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I’m rolling a joint, because working in a strip club is more fun when you’re high. Little orange hairs fall onto the duvet, and I brush them aside. I’ll share this with a few of the girls, and in return they’ll help me make money. The ones who don’t get invited will wonder why, and start doing me favors. Dressing room politics.

The evening light feels heavy, pale gold liquid from the streetlights outside my window. I finish the joint and pull the covers back over me, pressing myself into Sarah’s fat, warm body. Her silky hair covers my eyes and fills my mouth. She moans in her sleep, and I think about calling in sick again, but the power bill is due next week, and there’s a big rugby game on which means money.

I tiptoe to the bathroom, wrapped in a towel. Cold creeps up from the floorboards, spreading an ache through the soles of my feet. I can see my breath misting out in front of me, and Sarah’s soft skin is calling to me from the bedroom. The sun is low, and it floods the hallway but does nothing to warm the damp walls of the house.

In the shower I cup my heavy breasts, and pee against the glass door. Sarah will sleep till late, and make eggs before she goes. She’ll leave her wet towel on the floor of the bathroom, and a dirty pan in the sink. I rub my eyes and wonder when I’ll work up the strength to tell her to stop coming around. Maybe I’ll get hit by a bus on my way to work, and I won’t have to.

The water surrounds me, and I think back to Tahiti, where the air felt like swimming through hot, damp sleep. I went to learn French, and stayed with a family in Papeete who had a daughter my age. My body seemed to blossom in the heat, and I would lock myself in the bathroom to masturbate frantically, late at night when the family had gone to sleep.

My host sister, Leslie, was cruel and childish. She loved to mock my crude accent in front of her friends, and constantly told me my short hair made me look boyish and ugly. I fell hopelessly in love with her, and fought to keep myself from staring at the way her long, dark eyelashes made shadows against her cheeks. “Ne me regarde pas!” She shouted once in frustration at me across the dinner table, making me flinch and drop my fork.

One Sunday we drove to the beach at Venus Point. The day had been dry so far, but the deep turquoise water and black sands stretched out parallel to the grey clouds spreading across the sky, forming a highway of soft monochrome. The air was heavy with the scent of vanilla and impending rain.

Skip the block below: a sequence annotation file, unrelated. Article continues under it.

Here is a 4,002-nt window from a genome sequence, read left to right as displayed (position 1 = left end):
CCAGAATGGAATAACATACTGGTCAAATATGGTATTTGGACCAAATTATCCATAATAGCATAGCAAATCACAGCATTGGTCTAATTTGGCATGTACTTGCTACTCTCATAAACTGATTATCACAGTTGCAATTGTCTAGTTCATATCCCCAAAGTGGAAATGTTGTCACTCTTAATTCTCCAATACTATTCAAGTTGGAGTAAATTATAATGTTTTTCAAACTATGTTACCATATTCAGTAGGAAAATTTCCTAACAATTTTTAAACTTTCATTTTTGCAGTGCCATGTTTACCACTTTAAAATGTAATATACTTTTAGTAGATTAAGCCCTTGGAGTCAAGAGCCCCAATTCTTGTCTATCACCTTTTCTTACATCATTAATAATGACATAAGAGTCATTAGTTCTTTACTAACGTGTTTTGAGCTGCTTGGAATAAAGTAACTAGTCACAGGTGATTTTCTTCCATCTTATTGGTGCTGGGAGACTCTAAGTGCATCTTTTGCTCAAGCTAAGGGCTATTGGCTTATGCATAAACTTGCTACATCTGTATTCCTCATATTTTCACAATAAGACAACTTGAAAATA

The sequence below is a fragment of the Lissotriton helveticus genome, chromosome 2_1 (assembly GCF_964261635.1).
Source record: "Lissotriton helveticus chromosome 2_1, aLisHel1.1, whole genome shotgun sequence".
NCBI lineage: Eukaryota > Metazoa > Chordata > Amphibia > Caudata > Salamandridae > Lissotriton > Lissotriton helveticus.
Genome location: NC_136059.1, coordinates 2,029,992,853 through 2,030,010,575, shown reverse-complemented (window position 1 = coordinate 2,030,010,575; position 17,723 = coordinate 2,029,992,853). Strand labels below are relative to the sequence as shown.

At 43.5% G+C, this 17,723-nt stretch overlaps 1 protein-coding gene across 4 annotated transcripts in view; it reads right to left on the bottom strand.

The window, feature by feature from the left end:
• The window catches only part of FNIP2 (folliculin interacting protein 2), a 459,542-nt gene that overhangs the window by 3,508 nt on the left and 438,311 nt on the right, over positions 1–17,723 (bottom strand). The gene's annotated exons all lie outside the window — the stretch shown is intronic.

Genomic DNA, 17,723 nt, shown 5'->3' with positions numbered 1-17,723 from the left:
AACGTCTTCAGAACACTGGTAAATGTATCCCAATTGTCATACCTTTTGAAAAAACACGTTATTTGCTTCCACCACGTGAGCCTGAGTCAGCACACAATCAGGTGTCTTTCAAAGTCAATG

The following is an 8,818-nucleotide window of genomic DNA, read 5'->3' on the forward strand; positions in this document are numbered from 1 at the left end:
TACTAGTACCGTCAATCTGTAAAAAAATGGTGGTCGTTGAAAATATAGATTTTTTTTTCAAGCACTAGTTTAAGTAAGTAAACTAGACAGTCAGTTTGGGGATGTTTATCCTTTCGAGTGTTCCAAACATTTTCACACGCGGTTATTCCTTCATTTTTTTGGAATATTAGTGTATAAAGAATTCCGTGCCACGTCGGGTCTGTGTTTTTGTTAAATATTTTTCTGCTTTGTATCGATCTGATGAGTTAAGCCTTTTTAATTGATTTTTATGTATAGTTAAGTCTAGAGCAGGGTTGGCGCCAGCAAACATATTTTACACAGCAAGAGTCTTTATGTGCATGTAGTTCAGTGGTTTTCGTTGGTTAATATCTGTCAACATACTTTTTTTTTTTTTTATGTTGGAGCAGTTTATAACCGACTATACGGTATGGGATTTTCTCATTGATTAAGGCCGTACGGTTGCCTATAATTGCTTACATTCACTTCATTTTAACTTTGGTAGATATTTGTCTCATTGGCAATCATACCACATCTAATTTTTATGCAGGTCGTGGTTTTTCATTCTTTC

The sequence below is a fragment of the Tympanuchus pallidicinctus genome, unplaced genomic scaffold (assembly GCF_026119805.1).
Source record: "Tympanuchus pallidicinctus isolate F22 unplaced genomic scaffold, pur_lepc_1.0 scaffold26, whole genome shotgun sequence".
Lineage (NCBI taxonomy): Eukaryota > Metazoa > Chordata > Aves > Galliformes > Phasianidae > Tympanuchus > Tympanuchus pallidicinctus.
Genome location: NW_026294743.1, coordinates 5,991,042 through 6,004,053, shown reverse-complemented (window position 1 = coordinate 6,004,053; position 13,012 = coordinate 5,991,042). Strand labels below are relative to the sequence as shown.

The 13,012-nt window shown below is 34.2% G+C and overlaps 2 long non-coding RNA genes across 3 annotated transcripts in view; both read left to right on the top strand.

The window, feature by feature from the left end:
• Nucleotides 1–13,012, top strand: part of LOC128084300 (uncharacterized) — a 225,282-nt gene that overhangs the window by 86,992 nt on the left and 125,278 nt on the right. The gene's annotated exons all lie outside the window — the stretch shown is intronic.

Leslie’s parents had dropped us off at the beach, promising to return in a couple of hours. Leslie and her brother were throwing rocks out into the water, seeing who could throw the farthest. I wandered up the beach, and waded out into the waves. The water was warm, and I was up to my waist when the rain started.

It began abruptly, filling the air with big, soft drops of warm water. I was enveloped, barely finding space between the raindrops to catch breath. I could faintly hear Leslie calling my name from the shore, and looked back to find her hunched with her brother under a mango tree. The torrential rain was knocking all the mangoes off the branches, and they were hopping from foot to foot, arms curving defensively above their heads, trying to avoid the falling fruit. They looked like dancers, performing some demented ballet on a stage that was falling apart. I laughed and waved away their shouts, turning back to the horizon. It seemed so pointless trying to stay dry.

Leslie’s voice faded away, and I tipped my head back, letting my mouth fill with rain. I knew I should go back and wait with the others for her parents to return, but the sky and the ocean had merged, and I was overcome with expansive, grey-blue inertia. I could drown, I thought. They might not notice in time, and I would slip quietly away.

Back in the bedroom I dress quickly, trying not to disturb Sarah. I’ll have to do my hair and makeup at work, surrounded by gossip and backhanded compliments, but I don’t want to have to say goodbye.

The streets are barely warmer than my house. The sun is bright, but the wind is sharp against my cheeks. I curl into myself, trying to wrap my body in thoughts of tropical rain.

I can keenly feel the homesickness that had overwhelmed me as a teenager. Back then the hours had seemed endless, measured in sticky, sweat-drenched passes of the second hand. My dance bag is heavy with rhinestoned shoes and tangled hair extensions.

I decide to keep the joint for myself, and smoke most of it outside. I can hear the music pulsing with wet intensity, and a customer throws me a knowing look, sniffing the air as I walk past him. The other girls chatter in the dressing room, their voices like seagulls, screaming over dropped food. I’ll skip makeup. I can dance with damp hair.

The stained red carpet pushes up against my heels. My vision clouds. Lights shimmer. Everything is dark sand and endless, warm water. I’m suddenly eager to strip. It seems pointless to try and stay dry.

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